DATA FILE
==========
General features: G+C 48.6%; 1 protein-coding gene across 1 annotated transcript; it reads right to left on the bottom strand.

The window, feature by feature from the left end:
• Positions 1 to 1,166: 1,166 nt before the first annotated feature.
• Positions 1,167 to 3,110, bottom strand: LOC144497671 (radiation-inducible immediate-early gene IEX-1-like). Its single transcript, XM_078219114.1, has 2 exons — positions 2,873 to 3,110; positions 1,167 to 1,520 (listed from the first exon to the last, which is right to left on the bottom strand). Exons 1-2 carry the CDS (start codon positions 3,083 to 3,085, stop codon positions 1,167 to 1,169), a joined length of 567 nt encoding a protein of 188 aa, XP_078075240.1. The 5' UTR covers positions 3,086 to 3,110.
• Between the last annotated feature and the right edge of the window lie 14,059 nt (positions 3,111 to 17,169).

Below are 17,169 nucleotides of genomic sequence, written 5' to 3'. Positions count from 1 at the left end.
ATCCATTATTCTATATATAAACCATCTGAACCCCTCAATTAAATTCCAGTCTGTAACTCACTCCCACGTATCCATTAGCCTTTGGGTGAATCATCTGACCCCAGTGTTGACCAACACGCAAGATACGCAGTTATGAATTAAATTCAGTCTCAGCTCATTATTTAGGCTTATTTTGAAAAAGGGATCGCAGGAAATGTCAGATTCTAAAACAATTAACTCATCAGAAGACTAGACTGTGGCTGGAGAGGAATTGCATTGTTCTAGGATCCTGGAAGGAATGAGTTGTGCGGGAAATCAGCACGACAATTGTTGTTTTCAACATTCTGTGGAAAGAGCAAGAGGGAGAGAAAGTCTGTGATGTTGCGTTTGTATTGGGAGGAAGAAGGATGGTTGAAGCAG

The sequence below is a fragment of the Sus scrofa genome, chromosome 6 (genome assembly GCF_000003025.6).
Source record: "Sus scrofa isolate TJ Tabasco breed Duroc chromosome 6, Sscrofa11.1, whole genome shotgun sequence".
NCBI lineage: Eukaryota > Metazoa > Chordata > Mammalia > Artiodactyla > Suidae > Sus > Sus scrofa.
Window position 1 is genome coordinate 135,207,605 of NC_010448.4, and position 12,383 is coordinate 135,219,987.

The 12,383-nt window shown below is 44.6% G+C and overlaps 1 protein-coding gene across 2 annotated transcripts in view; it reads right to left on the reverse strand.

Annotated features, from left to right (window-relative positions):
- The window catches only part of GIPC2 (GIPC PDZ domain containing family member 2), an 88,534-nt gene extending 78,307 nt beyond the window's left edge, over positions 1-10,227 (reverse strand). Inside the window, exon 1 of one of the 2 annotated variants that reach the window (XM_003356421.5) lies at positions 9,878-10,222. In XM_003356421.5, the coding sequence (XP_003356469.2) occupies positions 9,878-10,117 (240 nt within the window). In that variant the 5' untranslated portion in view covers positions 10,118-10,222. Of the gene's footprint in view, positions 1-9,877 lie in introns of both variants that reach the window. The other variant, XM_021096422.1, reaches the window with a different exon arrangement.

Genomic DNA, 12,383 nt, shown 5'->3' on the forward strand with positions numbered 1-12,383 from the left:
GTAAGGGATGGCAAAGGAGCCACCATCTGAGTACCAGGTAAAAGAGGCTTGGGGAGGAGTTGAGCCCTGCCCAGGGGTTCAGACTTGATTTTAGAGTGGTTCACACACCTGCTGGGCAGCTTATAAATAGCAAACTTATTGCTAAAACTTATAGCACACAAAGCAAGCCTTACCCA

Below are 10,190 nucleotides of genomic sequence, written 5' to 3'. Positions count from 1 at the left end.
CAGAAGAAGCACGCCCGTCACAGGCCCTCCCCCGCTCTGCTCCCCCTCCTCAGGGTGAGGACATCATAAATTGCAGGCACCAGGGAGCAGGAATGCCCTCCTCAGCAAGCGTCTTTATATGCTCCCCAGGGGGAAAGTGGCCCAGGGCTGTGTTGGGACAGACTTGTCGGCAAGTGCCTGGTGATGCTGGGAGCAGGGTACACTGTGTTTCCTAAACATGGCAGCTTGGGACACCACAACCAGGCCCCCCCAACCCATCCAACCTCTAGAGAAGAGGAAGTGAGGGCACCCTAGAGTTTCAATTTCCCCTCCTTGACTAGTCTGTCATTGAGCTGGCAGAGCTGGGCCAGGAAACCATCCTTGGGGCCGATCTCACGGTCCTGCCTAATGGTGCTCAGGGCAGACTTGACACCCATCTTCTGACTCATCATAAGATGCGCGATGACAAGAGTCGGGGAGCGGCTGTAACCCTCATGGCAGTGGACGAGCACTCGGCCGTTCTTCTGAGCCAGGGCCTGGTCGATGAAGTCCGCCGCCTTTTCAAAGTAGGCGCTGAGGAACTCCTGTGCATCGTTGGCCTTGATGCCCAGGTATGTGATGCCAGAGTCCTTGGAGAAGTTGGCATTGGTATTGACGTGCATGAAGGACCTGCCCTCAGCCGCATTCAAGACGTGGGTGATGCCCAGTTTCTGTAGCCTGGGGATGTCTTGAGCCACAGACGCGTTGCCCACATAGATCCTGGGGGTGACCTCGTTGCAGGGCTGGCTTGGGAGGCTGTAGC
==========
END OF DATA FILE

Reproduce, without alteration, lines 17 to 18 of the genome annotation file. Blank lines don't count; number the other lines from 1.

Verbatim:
Below are 10,190 nucleotides of genomic sequence, written 5' to 3'. Positions count from 1 at the left end.
CAGAAGAAGCACGCCCGTCACAGGCCCTCCCCCGCTCTGCTCCCCCTCCTCAGGGTGAGGACATCATAAATTGCAGGCACCAGGGAGCAGGAATGCCCTCCTCAGCAAGCGTCTTTATATGCTCCCCAGGGGGAAAGTGGCCCAGGGCTGTGTTGGGACAGACTTGTCGGCAAGTGCCTGGTGATGCTGGGAGCAGGGTACACTGTGTTTCCTAAACATGGCAGCTTGGGACACCACAACCAGGCCCCCCCAACCCATCCAACCTCTAGAGAAGAGGAAGTGAGGGCACCCTAGAGTTTCAATTTCCCCTCCTTGACTAGTCTGTCATTGAGCTGGCAGAGCTGGGCCAGGAAACCATCCTTGGGGCCGATCTCACGGTCCTGCCTAATGGTGCTCAGGGCAGACTTGACACCCATCTTCTGACTCATCATAAGATGCGCGATGACAAGAGTCGGGGAGCGGCTGTAACCCTCATGGCAGTGGACGAGCACTCGGCCGTTCTTCTGAGCCAGGGCCTGGTCGATGAAGTCCGCCGCCTTTTCAAAGTAGGCGCTGAGGAACTCCTGTGCATCGTTGGCCTTGATGCCCAGGTATGTGATGCCAGAGTCCTTGGAGAAGTTGGCATTGGTATTGACGTGCATGAAGGACCTGCCCTCAGCCGCATTCAAGACGTGGGTGATGCCCAGTTTCTGTAGCCTGGGGATGTCTTGAGCCACAGACGCGTTGCCCACATAGATCCTGGGGGTGACCTCGTTGCAGGGCTGGCTTGGGAGGCTGTAGC